Security researcher Ashkan Soltani, along with ArsTechnica, sent four unknown URLs over Microsoft Skype and watched the server logs. Two of the four URLs, one of which was HTTPS, were accessed by 65.52.100.214, an IP owned by Microsoft. This is proof that Microsoft both has the ability and uses the ability to parse your Skype chat in plaintext, and subsequently may do things with it, like store the data and check relayed URLs. They can also not do things with your data, like not deleting it. There is no secure end-to-end encryption as you might have expected, and possibly might have needed, there to have been in place on Microsoft’s popular P2P chat service.

Whether or not this technically flies through their fine print and is legal everywhere Skype is used, I don’t know; but what I do know is that it is perturbing as Ars articulated well enough themselves (maybe read their article instead if this interests you further):

There’s a widely held belief—even among security professionals, journalists, and human rights activists—that Skype somehow offers end-to-end encryption, meaning communications are encrypted by one user, transmitted over the wire, and then decrypted only when they reach the other party and are fully under that party’s control. This is clearly not the case if Microsoft has the ability to read URLs transmitted back and forth. ‘The problem right now is that there’s a mismatch between the privacy people expect and what Microsoft is actually delivering,’ Matt Green, a professor specializing in encryption at Johns Hopkins University, told Ars. “Even if Microsoft is only scanning links for ‘good’ purposes, say detecting malicious URLs, this indicates that they can intercept some of your text messages. And that means they could potentially intercept a lot more of them.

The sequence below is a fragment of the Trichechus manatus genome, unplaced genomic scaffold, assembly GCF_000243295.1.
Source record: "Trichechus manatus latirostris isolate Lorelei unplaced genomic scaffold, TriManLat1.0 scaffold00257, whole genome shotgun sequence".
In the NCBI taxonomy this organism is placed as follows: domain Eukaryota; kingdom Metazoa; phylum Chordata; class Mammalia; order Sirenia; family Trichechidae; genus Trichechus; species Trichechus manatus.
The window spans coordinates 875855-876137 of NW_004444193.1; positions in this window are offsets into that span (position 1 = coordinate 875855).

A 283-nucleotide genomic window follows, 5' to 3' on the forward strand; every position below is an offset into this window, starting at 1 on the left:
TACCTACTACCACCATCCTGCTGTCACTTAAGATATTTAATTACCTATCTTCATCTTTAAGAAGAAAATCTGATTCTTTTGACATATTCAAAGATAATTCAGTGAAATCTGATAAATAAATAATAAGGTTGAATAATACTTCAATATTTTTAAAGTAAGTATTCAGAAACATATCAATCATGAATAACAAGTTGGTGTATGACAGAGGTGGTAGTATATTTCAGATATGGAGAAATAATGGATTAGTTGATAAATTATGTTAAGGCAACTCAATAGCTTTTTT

So even if you trust Microsoft, note that they and Skype especially are very friendly with the Chinese and that Microsoft has revealed that its systems have been compromised presumably by the Chinese in grave capacities. So you also have to trust the likes of China, North Korea, Wikileaks and Anonymous with what you send through Skype. Parenthetically, if any of you can replicate this with Google Talk, you’d make my day.

If instant messaging security is a serious concern to you, or if you just want to use a good universal IM client, I recommend Pidgin with the Off the Record encryption plugin which works with many services, including one you can run on your own server if inclined and lower your cloud exposure a notch.

Doug Simmons

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